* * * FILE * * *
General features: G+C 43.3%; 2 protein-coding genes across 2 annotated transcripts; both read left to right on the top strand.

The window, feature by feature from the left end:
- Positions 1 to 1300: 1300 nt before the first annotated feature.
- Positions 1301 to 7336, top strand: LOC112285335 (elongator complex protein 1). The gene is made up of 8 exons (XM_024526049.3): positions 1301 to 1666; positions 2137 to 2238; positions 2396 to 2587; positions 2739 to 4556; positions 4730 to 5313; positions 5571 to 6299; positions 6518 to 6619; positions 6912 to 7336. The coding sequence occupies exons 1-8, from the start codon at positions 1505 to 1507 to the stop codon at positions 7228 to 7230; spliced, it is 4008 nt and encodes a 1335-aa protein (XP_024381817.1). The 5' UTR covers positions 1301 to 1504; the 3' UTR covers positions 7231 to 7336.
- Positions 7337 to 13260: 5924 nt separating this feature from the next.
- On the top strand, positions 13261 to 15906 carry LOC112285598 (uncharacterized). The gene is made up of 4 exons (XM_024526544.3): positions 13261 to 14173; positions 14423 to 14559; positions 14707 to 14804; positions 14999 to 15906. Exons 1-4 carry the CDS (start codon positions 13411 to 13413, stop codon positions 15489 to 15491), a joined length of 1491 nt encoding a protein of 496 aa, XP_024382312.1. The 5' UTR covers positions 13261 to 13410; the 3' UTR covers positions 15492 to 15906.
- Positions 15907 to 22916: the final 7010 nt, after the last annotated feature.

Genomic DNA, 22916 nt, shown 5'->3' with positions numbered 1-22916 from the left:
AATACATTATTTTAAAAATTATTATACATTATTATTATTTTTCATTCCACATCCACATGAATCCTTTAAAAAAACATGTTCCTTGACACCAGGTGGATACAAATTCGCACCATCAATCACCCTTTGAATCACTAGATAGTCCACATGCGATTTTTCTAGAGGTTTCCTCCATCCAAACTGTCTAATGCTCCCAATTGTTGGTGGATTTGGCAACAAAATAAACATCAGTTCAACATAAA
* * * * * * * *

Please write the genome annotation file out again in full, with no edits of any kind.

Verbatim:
General features: G+C 43.3%; 2 protein-coding genes across 2 annotated transcripts; both read left to right on the top strand.

The window, feature by feature from the left end:
- Positions 1 to 1300: 1300 nt before the first annotated feature.
- Positions 1301 to 7336, top strand: LOC112285335 (elongator complex protein 1). The gene is made up of 8 exons (XM_024526049.3): positions 1301 to 1666; positions 2137 to 2238; positions 2396 to 2587; positions 2739 to 4556; positions 4730 to 5313; positions 5571 to 6299; positions 6518 to 6619; positions 6912 to 7336. The coding sequence occupies exons 1-8, from the start codon at positions 1505 to 1507 to the stop codon at positions 7228 to 7230; spliced, it is 4008 nt and encodes a 1335-aa protein (XP_024381817.1). The 5' UTR covers positions 1301 to 1504; the 3' UTR covers positions 7231 to 7336.
- Positions 7337 to 13260: 5924 nt separating this feature from the next.
- On the top strand, positions 13261 to 15906 carry LOC112285598 (uncharacterized). The gene is made up of 4 exons (XM_024526544.3): positions 13261 to 14173; positions 14423 to 14559; positions 14707 to 14804; positions 14999 to 15906. Exons 1-4 carry the CDS (start codon positions 13411 to 13413, stop codon positions 15489 to 15491), a joined length of 1491 nt encoding a protein of 496 aa, XP_024382312.1. The 5' UTR covers positions 13261 to 13410; the 3' UTR covers positions 15492 to 15906.
- Positions 15907 to 22916: the final 7010 nt, after the last annotated feature.

Genomic DNA, 22916 nt, shown 5'->3' with positions numbered 1-22916 from the left:
AATACATTATTTTAAAAATTATTATACATTATTATTATTTTTCATTCCACATCCACATGAATCCTTTAAAAAAACATGTTCCTTGACACCAGGTGGATACAAATTCGCACCATCAATCACCCTTTGAATCACTAGATAGTCCACATGCGATTTTTCTAGAGGTTTCCTCCATCCAAACTGTCTAATGCTCCCAATTGTTGGTGGATTTGGCAACAAAATAAACATCAGTTCAACATAAA